Errors of their ways
It hasn't been a crisp World Series.
The Cardinals and Red Sox have combined for nine errors in three games. St. Louis shortstop Pete Kozma has two, and teammates Matt Carpenter and Dave Freese have one apiece. Five Red Sox have one each -- Craig Breslow, Jonny Gomes, Jarrod Saltalamacchia, Jacoby Ellsbury and Will Middlebrooks.
With the Cards holding a 2-1 series lead, there will be at least five games in this World Series. The teams don't figure to come close to the record 18 errors in a five-game series set in 1910 by the Philadelphia A's and Chicago Cubs.
Kozma's two errors are two shy of the five-game record by a player set by Danny Murphy of the 1905 Phillies and equaled by Frank Crosetti with the Yankees in 1932, Woody English with the 1929 Cubs, Irv Olson with the 1916 Brooklyn Dodgers and Harry Steinfeldt with the 1910 Cubs.
The 1916 Brooklyn Robins set a team record in a five-game series with 13 errors. Since World War II, the most errors committed by a team in five games or fewer was eight by the 2004 Red Sox and '06 Detroit Tigers.
Clay Buchholz missed three months of the regular season with a sore neck and shoulder. When he was able to take the mound, however, he was impressive, going 12-1 with a 1.74 ERA.
Buchholz's three postseason starts haven't been sharp -- no decisions, 19 hits, 10 earned runs in 16 2/3 innings. The Red Sox thought he could be a bit tired, so they pushed him back from a start on Saturday to Game 4 on Sunday. Buchholz did, after all, admit to some right shoulder tightness in the second inning of his Game 6 American League Championship Series appearance against Detroit.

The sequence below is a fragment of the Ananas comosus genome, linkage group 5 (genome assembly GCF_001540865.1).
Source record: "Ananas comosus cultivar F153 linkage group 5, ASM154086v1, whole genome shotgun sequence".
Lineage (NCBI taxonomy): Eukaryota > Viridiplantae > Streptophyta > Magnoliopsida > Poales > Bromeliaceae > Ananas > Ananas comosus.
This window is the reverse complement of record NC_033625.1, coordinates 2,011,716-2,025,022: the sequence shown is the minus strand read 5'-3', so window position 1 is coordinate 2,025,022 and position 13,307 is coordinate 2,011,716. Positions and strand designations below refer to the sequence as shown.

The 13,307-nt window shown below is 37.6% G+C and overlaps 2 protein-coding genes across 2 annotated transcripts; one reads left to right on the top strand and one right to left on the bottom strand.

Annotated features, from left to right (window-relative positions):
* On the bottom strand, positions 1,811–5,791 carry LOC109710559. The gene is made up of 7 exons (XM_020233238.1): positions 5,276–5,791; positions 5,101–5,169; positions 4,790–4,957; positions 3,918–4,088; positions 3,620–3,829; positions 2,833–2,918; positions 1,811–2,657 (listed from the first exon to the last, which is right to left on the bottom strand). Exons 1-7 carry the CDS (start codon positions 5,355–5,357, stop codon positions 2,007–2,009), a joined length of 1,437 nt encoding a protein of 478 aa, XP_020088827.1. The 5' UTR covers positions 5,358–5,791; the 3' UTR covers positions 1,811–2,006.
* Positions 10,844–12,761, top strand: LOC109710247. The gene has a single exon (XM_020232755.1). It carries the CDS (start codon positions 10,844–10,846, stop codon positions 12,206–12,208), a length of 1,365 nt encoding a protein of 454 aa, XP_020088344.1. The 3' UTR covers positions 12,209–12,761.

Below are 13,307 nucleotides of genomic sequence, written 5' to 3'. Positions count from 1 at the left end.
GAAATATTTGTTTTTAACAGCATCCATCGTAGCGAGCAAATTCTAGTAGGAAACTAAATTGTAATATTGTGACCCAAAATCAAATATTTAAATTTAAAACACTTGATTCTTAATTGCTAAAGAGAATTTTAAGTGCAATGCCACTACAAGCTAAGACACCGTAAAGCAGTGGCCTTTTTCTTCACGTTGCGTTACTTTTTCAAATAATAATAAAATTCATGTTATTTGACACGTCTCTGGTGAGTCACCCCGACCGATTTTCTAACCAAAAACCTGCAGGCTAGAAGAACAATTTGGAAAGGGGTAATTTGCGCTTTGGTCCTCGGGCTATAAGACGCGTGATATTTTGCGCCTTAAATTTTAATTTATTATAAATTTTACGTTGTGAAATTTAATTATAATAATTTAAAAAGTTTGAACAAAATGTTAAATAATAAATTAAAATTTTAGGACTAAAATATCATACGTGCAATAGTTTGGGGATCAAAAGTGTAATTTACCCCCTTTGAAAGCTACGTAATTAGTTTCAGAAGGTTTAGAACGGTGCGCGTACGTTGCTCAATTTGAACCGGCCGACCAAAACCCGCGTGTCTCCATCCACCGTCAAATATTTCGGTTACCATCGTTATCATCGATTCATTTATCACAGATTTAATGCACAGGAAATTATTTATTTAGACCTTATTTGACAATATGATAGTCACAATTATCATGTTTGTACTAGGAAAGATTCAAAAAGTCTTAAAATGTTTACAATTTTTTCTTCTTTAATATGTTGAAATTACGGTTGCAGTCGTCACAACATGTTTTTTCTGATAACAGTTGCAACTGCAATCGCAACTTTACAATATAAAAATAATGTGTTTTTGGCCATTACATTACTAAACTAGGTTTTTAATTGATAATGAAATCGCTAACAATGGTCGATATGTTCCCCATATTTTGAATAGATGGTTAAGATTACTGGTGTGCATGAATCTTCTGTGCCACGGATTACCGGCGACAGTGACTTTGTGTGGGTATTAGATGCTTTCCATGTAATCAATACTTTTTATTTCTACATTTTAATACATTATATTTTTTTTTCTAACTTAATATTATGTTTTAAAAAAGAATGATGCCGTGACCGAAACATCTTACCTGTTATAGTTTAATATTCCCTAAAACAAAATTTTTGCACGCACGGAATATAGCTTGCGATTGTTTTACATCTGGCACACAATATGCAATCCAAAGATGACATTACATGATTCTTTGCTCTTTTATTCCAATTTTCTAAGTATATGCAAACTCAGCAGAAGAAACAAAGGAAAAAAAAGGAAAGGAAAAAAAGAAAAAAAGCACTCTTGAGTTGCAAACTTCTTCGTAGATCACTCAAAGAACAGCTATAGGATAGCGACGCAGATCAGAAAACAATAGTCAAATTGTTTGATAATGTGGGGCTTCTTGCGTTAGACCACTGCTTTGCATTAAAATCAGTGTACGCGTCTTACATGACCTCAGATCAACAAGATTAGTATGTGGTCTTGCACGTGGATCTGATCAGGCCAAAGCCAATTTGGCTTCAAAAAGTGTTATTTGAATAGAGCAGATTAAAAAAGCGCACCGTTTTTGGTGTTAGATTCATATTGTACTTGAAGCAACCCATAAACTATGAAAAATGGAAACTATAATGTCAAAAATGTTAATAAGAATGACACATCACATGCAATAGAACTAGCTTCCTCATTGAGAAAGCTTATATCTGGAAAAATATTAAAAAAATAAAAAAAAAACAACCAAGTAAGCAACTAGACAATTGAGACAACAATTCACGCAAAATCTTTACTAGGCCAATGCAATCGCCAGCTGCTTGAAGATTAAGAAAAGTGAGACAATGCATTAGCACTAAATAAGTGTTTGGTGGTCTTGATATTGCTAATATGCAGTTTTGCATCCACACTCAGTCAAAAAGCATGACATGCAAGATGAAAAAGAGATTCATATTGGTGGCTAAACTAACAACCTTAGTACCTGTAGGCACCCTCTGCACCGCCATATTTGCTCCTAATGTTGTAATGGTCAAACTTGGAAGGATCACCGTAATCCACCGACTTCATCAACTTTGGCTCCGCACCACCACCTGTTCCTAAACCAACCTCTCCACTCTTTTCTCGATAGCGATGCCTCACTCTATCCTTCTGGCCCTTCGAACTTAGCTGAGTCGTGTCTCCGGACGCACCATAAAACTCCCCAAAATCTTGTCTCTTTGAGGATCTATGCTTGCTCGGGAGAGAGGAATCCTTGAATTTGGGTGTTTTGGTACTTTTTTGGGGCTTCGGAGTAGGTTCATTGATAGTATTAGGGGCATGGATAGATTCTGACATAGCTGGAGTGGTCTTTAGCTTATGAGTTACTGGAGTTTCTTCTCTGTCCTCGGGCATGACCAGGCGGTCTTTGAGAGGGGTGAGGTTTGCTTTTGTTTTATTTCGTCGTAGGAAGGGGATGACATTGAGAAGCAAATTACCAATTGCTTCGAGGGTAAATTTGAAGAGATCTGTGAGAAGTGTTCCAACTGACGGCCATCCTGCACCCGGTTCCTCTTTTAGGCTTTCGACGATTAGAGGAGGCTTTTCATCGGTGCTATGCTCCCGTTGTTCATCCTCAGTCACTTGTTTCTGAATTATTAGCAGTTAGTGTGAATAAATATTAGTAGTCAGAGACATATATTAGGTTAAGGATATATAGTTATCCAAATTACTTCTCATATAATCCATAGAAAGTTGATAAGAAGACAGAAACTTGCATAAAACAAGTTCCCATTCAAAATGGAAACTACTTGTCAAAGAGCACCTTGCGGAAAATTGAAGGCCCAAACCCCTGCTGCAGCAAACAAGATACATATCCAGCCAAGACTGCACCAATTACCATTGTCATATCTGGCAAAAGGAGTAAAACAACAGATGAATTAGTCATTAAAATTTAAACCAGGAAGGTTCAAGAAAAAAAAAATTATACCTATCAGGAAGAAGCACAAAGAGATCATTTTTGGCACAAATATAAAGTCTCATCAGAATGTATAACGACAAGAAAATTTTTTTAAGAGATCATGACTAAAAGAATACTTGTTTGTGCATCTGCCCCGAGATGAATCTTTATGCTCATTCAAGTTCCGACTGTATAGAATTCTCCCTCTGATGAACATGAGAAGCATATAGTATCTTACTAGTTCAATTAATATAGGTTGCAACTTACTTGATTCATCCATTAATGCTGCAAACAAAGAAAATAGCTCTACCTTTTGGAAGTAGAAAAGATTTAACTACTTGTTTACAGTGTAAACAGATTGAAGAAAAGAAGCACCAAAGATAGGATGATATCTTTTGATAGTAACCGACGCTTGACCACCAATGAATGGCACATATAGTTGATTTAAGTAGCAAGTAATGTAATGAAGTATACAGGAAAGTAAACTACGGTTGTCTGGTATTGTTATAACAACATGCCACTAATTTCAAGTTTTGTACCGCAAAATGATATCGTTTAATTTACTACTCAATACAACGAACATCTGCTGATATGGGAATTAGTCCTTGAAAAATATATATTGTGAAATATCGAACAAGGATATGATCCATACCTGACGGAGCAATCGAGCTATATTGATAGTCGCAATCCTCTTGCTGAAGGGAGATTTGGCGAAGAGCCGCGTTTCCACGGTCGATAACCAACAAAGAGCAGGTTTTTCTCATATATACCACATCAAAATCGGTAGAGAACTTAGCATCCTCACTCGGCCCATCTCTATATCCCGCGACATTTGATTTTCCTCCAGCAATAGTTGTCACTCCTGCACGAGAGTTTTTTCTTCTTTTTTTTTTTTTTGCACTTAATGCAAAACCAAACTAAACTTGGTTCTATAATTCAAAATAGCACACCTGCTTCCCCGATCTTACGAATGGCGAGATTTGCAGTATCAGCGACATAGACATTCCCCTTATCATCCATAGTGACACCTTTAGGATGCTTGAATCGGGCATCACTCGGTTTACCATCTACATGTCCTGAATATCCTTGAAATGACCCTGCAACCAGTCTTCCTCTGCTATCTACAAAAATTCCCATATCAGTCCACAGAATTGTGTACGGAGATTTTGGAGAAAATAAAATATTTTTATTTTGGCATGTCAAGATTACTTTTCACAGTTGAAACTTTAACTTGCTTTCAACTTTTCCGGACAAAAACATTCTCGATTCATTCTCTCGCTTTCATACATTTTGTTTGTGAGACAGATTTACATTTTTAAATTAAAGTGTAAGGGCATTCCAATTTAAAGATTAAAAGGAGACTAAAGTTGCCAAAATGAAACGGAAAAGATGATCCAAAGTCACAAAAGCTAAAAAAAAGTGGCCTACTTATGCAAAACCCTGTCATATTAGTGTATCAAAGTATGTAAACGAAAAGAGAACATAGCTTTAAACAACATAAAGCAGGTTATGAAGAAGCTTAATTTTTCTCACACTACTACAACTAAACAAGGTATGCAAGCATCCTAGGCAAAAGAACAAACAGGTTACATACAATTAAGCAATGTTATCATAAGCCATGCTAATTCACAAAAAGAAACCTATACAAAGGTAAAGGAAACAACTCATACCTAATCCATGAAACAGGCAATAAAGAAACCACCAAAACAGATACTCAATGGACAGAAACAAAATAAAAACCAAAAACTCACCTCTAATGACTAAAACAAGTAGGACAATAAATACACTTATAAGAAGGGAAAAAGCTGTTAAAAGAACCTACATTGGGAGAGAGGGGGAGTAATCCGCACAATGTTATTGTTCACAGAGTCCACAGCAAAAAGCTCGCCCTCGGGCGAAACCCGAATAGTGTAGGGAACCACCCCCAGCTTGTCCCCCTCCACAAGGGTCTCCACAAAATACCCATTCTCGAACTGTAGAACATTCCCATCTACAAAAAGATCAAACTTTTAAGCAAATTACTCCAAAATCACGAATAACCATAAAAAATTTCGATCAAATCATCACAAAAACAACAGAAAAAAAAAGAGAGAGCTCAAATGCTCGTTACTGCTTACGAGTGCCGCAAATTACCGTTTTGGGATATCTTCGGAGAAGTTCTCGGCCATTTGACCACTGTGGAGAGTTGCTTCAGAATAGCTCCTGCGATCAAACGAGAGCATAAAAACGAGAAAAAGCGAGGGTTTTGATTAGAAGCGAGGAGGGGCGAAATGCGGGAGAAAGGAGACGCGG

Buchholz is 4-0 with a 3.08 ERA in five career starts against NL teams, but he hasn't faced the Cardinals before. He is winless in four career postseason starts with a 4.98 ERA.
Given Buchholz's uncertain health, and the fact that Felix Doubront, a possible emergency starter, worked two innings on Saturday, Ryan Dempster is expected to be on call if Buchholz struggles early.
St. Louis tried to play it careful with Allen Craig, placing him on the World Series roster but planning to limit him to DH duties in Boston and pinch-hit duties in St. Louis. He missed nearly six weeks of the regular season and the first two rounds of the postseason with a left foot sprain.
Craig's presence paid off on Saturday, but will he be able to appear in another game this World Series? Time will tell.
Craig, who hit .315 with 13 home runs and 97 RBIs in 134 regular-season games, had a clutch pinch-hit double in the ninth inning of Game 3 on Saturday, and scored the winning run for St. Louis on an obstruction call against Boston third baseman Will Middlebrooks. Craig, however, didn't know the obstruction was called and slid into catcher Jarrod Saltalamacchia, aggravating the foot injury. He had to be helped off the field.
The Cards would like to have Craig back at first base, but just having him on the bench was a bonus because he was the one threat in a late-inning situation.
Boston shortstop Stephen Drew's postseason status is now in doubt. A quality defensive player, he is in a 4-for-44 funk with 17 strikeouts, and it is apparent Red Sox manager John Farrell has become concerned.
In the seventh inning of Game 3 on Saturday, Farrell sent Will Middlebrooks up to hit for Drew, and then moved rookie Xander Bogaerts from third to short, leaving Middlebrooks in the game at third base.
Asked about Drew's status for Game 4 following Saturday's game, Farrell declined to comment.
St. Louis is now up 2-1 in the series. Of the previous 84 times a team has been ahead 2-1, 56 have won the World Series championship. Only 42 of the 84, however, have won Game 4.
This is the fourth time the Red Sox have lost two of the first three games in a World Series. They also did it in 1903 against Pittsburgh, '67 against St. Louis and '75 against Cincinnati. They prevailed in 1903 and lost the other two.
The Cardinals have had a 2-1 edge in 10 of their previous World Series appearances, and they have gone on to win the World Series in eight of those years. They are, however, 5-5 in Game 4 appearances.
Tracy Ringolsby is a columnist for MLB.com. This story was not subject to the approval of Major League Baseball or its clubs.